Forty-four countries Sign Historic African Union Free Trade Agreement

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Wednesday, March 21, 2018 /04:28 PM / Africanews

Forty-four African countries have signed up to a historic trade agreement aimed at paving the way for a liberalized market for goods and services across the continent.
 

The African Continental Free Trade Area (AfCFTA), an agreement cast in the mold of the European Union’s version was signed during the 10th Ordinary Session of African Union Heads of State summit held in the Rwandan capital, Kigali.
 

The AfCFTA gives birth to the world’s largest free trade area since the World Trade Organization which was formed in 1995. A total of nineteen presidents were present whiles a number of Prime Ministers and government representatives also signed for their respective countries.
 

Final Tally:
1. #AfCFTA : 44 countries

2. Kigali Declaration: 43 countries

3. Protocol on Free Movement of People: 27 countries
 


In remarks on Tuesday during deliberations, host and current African Union (A.U.) president, Paul Kagame said: “This agreement is about trade in goods and services. These are the kinds of complex products that drive high income economies.”

Under the theme: “Creating One African Market,” the initiative falls under the Agenda 2063 of the A.U. According to estimates, if all 55 members states of the AU ratify it, the agreement will bring together 1.2 billion people with a combined gross domestic product (GDP) of more than 2 trillion US Dollars.
 

Countries and Signatories that have signed the #AfCFTA in Kigali

1.Niger – President Mahamadou Issoufou

2.Rwanda – President Paul Kagame

3.Tchad – President Idriss Déby

4.Angola – President João Lourenço

5.Central African Republic – President Faustin-Archange Touadéra

6. Comoros – President Azali Assoumani

7. The Republic of Congo – President Denis Sassou Nguesso

8. Djibouti – President Ismaïl Omar Guelleh

9. Ghana – President Nana Akufo-Addo

10. Gambia – President Adama Barrow

11. Gabon – President Ali Bongo Ondimba

12. Kenya – President Uhuru Kenyatta

13. Mozambique - Filipe Nyusi

14. Sahrawi Arab Democratic Republic – President Mohamed Abdelaziz

15. Senegal - Prresident Macky Sall

16. South Africa – President Cyril Ramaphosa

17. Sudan – President Omar al-Bashir

18. Mauritania – President Mohamed Ould Abdel Aziz

19.Zimbabwe – President Emmerson Mnangagwa

20. Cote D'ivoire – Vice President Daniel Kablan Duncan

21.Seychelles –Vincent Meriton - Vice President

22. Algeria –Ahmed Ouyahia - Prime Minister

23.Equatorial Guinea – Francisco Pascual Obama Asue - Prime Minister

24.Lesotho –  Tom Thabane - Prime Minister

25. Morocco – Saadeddine Othmani - Prime Minister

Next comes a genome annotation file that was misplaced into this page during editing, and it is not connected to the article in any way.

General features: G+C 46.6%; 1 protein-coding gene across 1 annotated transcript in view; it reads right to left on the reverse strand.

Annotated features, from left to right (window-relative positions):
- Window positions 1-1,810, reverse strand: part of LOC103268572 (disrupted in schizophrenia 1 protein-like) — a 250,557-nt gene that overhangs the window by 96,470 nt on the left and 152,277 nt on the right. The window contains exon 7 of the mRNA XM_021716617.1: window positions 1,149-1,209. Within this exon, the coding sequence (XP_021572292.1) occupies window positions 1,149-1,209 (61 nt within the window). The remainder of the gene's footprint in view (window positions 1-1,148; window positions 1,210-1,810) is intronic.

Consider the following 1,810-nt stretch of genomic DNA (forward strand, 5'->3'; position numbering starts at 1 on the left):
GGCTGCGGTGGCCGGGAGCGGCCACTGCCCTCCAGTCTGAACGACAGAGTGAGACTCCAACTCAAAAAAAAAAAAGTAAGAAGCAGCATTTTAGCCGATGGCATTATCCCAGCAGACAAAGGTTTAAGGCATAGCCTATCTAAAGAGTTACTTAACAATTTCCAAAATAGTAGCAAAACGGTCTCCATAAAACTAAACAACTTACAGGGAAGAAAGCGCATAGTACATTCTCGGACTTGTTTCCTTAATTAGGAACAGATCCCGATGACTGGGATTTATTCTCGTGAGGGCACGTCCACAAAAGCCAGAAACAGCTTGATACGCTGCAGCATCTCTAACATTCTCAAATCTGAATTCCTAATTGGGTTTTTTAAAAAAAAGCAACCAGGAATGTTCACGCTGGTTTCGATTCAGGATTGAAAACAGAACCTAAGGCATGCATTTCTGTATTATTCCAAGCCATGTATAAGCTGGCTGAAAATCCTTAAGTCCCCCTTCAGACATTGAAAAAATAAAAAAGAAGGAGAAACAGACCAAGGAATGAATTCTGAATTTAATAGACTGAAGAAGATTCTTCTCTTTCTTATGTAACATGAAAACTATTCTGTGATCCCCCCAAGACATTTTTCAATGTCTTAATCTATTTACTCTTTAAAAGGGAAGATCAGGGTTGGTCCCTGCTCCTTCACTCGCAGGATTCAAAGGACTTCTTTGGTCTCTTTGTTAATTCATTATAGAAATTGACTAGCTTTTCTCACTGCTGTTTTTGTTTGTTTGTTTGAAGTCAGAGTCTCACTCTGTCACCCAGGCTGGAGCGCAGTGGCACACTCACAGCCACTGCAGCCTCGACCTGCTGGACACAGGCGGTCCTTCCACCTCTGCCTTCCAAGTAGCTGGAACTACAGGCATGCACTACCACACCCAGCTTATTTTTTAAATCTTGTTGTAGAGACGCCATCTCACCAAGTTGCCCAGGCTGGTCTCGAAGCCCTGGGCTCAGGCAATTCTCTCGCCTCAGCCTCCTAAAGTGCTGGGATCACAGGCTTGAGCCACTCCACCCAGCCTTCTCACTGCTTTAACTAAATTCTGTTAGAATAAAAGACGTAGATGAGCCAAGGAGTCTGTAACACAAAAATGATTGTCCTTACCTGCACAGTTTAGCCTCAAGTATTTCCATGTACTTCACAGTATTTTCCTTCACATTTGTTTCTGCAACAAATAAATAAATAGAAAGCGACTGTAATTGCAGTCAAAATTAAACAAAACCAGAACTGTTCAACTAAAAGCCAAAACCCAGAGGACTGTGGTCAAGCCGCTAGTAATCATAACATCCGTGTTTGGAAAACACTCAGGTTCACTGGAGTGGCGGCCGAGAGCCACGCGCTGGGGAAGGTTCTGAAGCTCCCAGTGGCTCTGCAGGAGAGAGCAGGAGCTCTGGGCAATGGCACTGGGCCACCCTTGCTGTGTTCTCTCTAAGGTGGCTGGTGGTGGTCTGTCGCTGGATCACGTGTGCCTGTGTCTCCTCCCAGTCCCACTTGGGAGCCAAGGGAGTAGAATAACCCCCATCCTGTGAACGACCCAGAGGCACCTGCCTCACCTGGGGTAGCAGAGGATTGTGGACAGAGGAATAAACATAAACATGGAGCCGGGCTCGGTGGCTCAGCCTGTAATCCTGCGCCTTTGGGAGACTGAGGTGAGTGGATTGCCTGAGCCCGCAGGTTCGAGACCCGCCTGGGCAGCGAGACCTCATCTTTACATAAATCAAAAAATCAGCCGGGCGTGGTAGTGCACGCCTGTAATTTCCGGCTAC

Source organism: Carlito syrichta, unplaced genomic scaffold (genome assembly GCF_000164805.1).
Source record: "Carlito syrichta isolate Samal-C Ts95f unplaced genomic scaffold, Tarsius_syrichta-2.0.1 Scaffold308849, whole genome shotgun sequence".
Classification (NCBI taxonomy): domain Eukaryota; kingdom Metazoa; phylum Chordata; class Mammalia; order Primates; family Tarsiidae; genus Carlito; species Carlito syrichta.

26. Swaziland - Barnabas Sibusiso Dlamini, Prime Minister

27. Tanzania – Kassim Majaliwa, Prime Minister

28.Tunisia - Youssef Chahed, Prime Minister

29.Benin - Aurélien Agbénonci, Minister for Foreign Affairs

30. Burkina Faso - Alpha Barry, Minister for Foreign Affairs

31. Democratic Republic of Congo - Léonard Okitundu, Minister for Foreign Affairs

32. Guinea - Mamadi Touré, Foreign Affairs Minister

33. Liberia - Gbehzohngar Findley, Foreign Affairs Minister

34.Mali – Minister for Foreign Affairs

35. Somalia – Minister for Foreign Affairs

36. South Sudan – Minister for Foreign Affairs

37. Uganda – Sam Kutesa, Minister for Foreign Affairs

38. São Tomé and Príncipe – Cabinet Minister

39. Togo – Minister for Cooperation and Integration

40. Malawi – Emmanuel Fabiano, Foreign Affairs Minister

41. Cameroon – Finance Minister

42.Cape Verde –Tourism, Industry and Energy Minister

43. Libya – Mohamed Taha Siala, Minister of Foreign Affairs

44. Madagascar – Henry Rabary Njaka, Minister of Foreign Affairs

45. Zambia* – Joe Malanji, Minister of Foreign Affairs

46. Egypt – Tarek Kabil, Trade & Industry Minister

47. Mauritius – Vishnu Lutchmeenaraidoo, Foreign Affairs Minister

48. Ethiopia – Bekele Bulado, Trade Trade

49. Namibia* – Minister of Industrialization

50. Botswana* – Minister for Trade 


The failure to attend by Nigerian president Muhammadu Buhari who leads Africa’s largest economy and Uganda’s Yoweri Museveni had analysts worried. Ugandan Foreign Affairs minister attended and signed. Nigeria did not sign.
 

Analysts say Buhari may have caved under pressure from local labour unions and big corporations who have opposed the treaty saying it would harm the local economy
 

“If Nigeria does not join, it will have an impact definitely. Nigeria is 190 million population country, it’s a large economy. So we hope that Nigeria will not pull out of it.
 

“Nigeria had already been part of the process of building it, we think it’s just maybe one step back that they are taking to review,” Alpha Sy, an analyst said.
 

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